Listen to our children

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mental health

One of the most often expressed sentiments in our society is “children are our future.”

If that’s to be more than a throwaway catchphrase, we need to start doing less talking about it and more listening.

Chatham Mazda from Chatham Voice on Vimeo.

In three weeks, Chatham-Kent will host a mental health summit that will focus on children’s issues.

The roster of speakers reads like a who’s who of experts in children’s behavioral issues, their interaction with the justice system and different mental health issues.

Leah Parsons and Carol Todd whose teenage daughters committed suicide after intense and prolonged cyber bullying will be present for the first time together at one event.

Part of the summit will be a youth panel including a friend of Myles Neuts, the 10 year old Chatham-Kent boy who died after being hung from a coat hook at a local school.

It has been far too easy for far too long to dismiss a child’s concerns as a phase, an overreaction or a device to get attention.

Any of those things can be true, but without a listening ear and watchful eye by parental figures, we risk abandoning our children to the mob rule of bullies or the activities of predators.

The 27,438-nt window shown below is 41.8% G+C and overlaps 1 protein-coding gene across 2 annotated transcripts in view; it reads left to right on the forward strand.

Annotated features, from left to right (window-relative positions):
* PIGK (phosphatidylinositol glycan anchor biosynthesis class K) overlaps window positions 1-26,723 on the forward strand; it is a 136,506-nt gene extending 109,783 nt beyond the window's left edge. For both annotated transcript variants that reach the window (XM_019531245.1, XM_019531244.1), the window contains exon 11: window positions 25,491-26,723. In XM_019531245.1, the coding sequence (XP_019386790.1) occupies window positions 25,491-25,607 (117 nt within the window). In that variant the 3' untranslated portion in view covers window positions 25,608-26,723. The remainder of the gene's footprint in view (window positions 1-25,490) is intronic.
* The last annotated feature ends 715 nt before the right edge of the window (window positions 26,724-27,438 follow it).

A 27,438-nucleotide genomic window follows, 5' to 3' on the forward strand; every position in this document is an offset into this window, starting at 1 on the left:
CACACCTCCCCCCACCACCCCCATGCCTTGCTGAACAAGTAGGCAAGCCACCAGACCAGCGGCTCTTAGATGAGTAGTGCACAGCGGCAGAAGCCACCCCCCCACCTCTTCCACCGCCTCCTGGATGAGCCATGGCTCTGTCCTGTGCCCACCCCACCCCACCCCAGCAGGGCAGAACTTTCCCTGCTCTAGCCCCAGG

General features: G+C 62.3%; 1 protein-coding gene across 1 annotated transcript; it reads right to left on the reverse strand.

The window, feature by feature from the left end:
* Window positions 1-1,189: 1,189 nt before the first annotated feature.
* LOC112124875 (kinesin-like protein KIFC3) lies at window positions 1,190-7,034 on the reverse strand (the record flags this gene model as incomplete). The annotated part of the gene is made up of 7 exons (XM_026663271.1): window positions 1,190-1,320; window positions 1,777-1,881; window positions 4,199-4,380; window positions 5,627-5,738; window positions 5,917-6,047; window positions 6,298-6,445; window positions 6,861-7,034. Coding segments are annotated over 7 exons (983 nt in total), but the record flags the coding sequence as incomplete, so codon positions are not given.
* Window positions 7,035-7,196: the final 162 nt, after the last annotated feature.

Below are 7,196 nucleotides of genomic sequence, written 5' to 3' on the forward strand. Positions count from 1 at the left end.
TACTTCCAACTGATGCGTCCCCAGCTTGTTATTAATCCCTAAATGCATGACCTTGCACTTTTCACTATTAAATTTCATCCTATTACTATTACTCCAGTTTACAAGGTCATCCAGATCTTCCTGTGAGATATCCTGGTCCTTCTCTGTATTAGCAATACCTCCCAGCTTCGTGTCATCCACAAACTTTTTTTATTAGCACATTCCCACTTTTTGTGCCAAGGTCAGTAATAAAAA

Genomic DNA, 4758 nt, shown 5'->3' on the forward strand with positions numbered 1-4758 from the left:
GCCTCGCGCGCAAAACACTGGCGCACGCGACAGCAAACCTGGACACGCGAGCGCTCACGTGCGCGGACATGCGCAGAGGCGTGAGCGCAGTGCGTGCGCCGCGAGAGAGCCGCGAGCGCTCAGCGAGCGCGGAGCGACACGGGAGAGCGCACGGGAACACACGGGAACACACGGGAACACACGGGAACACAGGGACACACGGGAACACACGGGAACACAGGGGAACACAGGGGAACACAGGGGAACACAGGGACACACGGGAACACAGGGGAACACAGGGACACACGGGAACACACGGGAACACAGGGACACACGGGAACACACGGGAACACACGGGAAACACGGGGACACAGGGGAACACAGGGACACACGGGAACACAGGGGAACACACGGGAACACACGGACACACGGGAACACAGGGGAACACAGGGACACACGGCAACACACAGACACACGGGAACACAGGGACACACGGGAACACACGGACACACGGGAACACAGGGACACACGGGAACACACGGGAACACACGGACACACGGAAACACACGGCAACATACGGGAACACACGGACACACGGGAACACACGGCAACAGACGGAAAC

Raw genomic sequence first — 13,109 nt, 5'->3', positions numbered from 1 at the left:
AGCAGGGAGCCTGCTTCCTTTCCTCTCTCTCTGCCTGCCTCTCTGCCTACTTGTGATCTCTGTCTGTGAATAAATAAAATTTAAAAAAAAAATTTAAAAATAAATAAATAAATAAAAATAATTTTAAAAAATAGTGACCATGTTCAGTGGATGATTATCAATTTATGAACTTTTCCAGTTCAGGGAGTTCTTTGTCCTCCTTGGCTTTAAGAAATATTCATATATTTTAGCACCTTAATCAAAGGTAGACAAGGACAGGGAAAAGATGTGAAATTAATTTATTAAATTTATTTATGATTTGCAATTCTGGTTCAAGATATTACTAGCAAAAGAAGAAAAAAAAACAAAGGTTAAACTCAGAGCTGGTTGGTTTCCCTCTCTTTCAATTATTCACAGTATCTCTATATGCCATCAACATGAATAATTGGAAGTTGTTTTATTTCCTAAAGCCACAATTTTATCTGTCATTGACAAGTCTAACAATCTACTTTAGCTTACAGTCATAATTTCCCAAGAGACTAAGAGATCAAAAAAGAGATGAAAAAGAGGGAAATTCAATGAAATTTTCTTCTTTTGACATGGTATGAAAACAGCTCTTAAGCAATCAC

In a society which seems preoccupied with going faster, perhaps we need to take the approach that slower is better, that taking time to talk face to face is more important that a hurried text, that creating and maintaining open lines of communication is the first step in helping our children.

No responsible parent would ignore the early morning cries of an infant.

Those cries from adolescents and teens may take a different form but they are just as important to hear and act on.

Whether a parent, teacher, friend or acquaintance, the few minutes it takes to listen may make a lifetime of difference.

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